On his return from abroad, Saudi King Abdullah announced a handout of some $35 billion for his citizens. King Abdullah has spent much of the past two years out of Saudi Arabia for medical reasons and, given the pace with which discontent has spread across the Middle East in recent weeks, he was no doubt keen to stem any unrest upon his return.
But there are two reasons why King Abdullah may not be able to simply buy peace. Firstly, many Saudis are looking for political reform, not cash handouts, and secondly, it is unlikely that there will be much cash left over for the Saudi people after the royal family members taken their share. Political reforms will lead to market reforms, and not just for Saudi Arabia, but for many other countries in the region. In this context, the movement of oil and other commodity prices is irrelevant because market structures and price discovery are going to change as wealth and the control of it moves from an opaque fragmented trade execution to a more transparent accountable system as the social revolution rolls on.
The Saudi king did not mention political reform when he announced the cash handout. Saudi Arabia, like Bahrain, is an absolute monarchy. It has no municipal elections, despite demands by liberal and opposition groups. Saudi Arabia has no elected parliament or political parties and it does not tolerate political dissent. Bahrain has a parliament but 80% of it, including the prime minister, is made up of royal family members. Protesters across the Arab world are demanding political change. That Saudi Arabia will be able to side step real political reform, and simply announce huge “welfare programs” is wishful thinking.
So why after so many years of pumping oil for dollars do Saudi nationals need any money at all? Where does all the money go? Part of the problem is that Saudi Arabia is governed more like a private company by the royal family than a country. Each royal, whether a full brother, distant cousin or grandchild of the king, receives a monthly allowance from the national budget. They receive the allowance simply for being royalty. The money is not spent on national infrastructure or investment projects, but used instead to fund the exuberant lifestyles of the royal family. How much of the $35 billion will be used for housing and job creation and how much will end up as royal allowances is unlikely to be made public.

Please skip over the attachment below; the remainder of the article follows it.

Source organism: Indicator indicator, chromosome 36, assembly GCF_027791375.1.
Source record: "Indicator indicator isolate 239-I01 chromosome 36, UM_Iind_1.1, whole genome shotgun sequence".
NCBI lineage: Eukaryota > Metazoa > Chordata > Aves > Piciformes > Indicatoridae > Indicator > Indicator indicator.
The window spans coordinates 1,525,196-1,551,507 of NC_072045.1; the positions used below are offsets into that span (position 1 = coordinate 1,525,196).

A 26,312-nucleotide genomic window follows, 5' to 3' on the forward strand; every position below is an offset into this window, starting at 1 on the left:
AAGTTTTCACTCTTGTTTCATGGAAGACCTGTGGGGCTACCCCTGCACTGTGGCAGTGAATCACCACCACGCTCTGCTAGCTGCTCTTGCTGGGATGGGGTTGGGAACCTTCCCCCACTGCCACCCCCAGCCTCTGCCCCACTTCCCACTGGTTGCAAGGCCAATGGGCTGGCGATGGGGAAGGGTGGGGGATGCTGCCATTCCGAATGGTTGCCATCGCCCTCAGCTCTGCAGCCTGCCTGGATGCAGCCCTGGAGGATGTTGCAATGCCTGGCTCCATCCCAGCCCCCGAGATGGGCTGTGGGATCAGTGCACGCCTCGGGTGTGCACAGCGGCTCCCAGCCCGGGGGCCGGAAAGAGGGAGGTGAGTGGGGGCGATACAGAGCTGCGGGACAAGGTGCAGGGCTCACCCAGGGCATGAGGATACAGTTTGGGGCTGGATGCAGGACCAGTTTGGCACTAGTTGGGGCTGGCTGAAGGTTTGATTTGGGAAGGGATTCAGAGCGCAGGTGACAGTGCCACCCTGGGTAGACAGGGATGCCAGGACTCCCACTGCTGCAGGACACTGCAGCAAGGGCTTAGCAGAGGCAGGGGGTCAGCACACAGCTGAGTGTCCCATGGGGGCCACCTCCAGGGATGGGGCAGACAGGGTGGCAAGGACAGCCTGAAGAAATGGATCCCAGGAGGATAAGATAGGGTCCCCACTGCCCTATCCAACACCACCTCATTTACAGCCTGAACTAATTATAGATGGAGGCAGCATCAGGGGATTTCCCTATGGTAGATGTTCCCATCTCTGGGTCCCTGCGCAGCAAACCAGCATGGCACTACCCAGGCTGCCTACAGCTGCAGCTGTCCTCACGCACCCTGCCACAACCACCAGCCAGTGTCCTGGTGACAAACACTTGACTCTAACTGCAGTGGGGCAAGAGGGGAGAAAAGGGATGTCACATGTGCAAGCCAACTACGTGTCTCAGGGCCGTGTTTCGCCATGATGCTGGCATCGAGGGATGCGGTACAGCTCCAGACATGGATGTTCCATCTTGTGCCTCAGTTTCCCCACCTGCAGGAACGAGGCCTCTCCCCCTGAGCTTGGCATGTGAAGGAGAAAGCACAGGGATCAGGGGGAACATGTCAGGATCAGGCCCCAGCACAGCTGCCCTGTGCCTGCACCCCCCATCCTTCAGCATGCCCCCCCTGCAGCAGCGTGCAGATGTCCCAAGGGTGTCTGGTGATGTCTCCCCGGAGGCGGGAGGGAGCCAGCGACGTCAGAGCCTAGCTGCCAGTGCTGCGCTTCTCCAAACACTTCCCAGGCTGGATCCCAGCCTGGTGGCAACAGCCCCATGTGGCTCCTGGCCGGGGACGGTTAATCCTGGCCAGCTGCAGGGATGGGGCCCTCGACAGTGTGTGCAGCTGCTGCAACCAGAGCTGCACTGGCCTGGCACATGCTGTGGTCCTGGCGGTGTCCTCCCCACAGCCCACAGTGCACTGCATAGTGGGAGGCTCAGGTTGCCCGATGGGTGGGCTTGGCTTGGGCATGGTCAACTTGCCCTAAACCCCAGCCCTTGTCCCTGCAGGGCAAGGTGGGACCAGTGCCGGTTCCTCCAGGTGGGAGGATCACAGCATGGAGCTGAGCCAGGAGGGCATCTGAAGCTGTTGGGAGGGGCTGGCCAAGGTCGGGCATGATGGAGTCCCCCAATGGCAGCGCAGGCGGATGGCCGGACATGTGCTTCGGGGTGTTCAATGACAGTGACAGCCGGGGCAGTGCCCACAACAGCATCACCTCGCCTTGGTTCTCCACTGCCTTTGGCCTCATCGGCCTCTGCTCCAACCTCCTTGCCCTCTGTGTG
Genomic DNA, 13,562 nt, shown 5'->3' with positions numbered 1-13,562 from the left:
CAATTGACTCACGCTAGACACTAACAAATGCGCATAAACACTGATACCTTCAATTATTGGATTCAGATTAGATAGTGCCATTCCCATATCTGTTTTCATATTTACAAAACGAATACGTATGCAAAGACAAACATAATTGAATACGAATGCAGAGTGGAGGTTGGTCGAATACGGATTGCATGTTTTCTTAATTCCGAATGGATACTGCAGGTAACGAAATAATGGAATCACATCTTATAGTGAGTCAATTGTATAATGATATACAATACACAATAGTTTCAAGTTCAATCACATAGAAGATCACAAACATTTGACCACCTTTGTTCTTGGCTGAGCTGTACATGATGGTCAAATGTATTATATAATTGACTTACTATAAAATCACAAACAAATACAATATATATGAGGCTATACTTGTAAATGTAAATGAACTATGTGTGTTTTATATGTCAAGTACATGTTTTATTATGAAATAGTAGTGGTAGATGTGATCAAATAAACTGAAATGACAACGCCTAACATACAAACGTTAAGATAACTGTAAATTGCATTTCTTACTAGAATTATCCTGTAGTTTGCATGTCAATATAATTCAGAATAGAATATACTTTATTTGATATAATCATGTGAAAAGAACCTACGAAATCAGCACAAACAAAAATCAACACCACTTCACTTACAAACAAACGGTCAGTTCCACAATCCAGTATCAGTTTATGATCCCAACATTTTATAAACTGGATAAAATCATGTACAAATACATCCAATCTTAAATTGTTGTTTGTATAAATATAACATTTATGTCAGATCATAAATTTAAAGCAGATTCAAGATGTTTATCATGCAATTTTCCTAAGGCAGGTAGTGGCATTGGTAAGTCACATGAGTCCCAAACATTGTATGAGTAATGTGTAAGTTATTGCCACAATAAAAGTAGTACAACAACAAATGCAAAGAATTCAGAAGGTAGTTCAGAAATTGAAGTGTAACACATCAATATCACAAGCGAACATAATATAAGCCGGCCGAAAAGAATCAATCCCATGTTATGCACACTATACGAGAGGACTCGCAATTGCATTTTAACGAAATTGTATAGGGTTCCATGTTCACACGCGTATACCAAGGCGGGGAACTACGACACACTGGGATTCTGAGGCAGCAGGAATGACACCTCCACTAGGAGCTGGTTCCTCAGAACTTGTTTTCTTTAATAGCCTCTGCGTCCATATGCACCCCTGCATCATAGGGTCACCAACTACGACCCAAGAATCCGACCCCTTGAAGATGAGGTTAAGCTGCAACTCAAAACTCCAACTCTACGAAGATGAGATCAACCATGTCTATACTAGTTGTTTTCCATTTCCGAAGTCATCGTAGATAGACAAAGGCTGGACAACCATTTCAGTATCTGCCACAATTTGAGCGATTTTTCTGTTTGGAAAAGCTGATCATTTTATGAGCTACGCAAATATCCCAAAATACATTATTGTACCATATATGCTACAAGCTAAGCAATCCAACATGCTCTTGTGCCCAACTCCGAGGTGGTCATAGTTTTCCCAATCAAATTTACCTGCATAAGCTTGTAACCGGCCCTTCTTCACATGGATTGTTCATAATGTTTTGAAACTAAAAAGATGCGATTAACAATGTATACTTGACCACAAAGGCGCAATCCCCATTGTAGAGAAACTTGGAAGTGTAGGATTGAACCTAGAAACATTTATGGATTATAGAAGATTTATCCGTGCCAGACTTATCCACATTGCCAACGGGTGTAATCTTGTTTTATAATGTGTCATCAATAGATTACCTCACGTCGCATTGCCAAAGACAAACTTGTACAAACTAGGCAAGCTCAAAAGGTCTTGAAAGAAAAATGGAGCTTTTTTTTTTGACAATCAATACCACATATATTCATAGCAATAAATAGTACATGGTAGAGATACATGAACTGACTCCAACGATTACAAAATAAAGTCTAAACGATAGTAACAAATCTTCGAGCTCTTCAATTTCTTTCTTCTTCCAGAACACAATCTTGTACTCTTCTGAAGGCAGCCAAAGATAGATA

When it comes to trading Saudi oil, senior princes are given allocations of oil to sell, via whoever gives them the most commission. This makes the oil market somewhat fragmented, as the oil trades through intermediaries in order to generate the most commission for each prince. Political reform will lead to market reform. Saudi Light Crude Oil (SLCO) should trade via an exchange, providing transparency, accountability to the market and to Saudi Arabia. SLCO could even trade in a multi-currency environment, and become a global benchmark for price discovery. This would help provide oil price stability in the national and international interests. But as long as individual interests come before national interests, there will be no reform.
Any reform in Saudi Arabia, and indeed the Arab world, will mean a change in how funds flow. A change to a more market based system, where oil is traded in the national interest, and transparently, will mean that many intermediaries and banks will cease to be of any use in these roles. Fund flows from the sale of Saudi oil would more likely be deployed back into the Saudi economy to generate jobs and housing for middle class Saudis, rather than fund royal lifestyles.
Political and market reform in the Arab world will go hand in hand. This could, and should see the development of new market architecture for trading oil hydrocarbons, one in which price discovery is transparent for both consumers and producers, and transactions are accountable. It is easy to blame Saudi royals for a system which favors them. This system requires the participation of international oil companies and banks, and so any political and market reform in Saudi Arabia and the Arab world, is going to have to see an equal amount of political and market reform from international oil companies, banks and governments in the Western world.
Global Markets are anything but integrated. What if we had a paradigm shift in the way we think, the way we actually do business with each other, between nations. Balanced global trade can only occur if we have transparent, accessible, efficient markets, with standardized contracts and on a standardized platform of global exchange. We are on the cusp of achieving this, although most people cannot see it. Sam’s Exchange aims to give its readers a clearer view and a platform for discussion. Markets, trade and economics are in fact nothing more than the result of our thoughts and actions expressed in numbers, not the reverse.
Sam Barden is CEO of SBI Markets General Trading LLC, a Dubai-registered trading and advisory company. Barden, 39, has worked in the global financial markets for more than 17 years in Europe, Russia and the Middle East. He has advised and executed strategic transactions for both the government and private sector, in particular in energy and commodity markets, advising various energy producing nations on their strategic market developments and interaction. He holds a degree in economics and finance from Victoria University, Melbourne, Australia.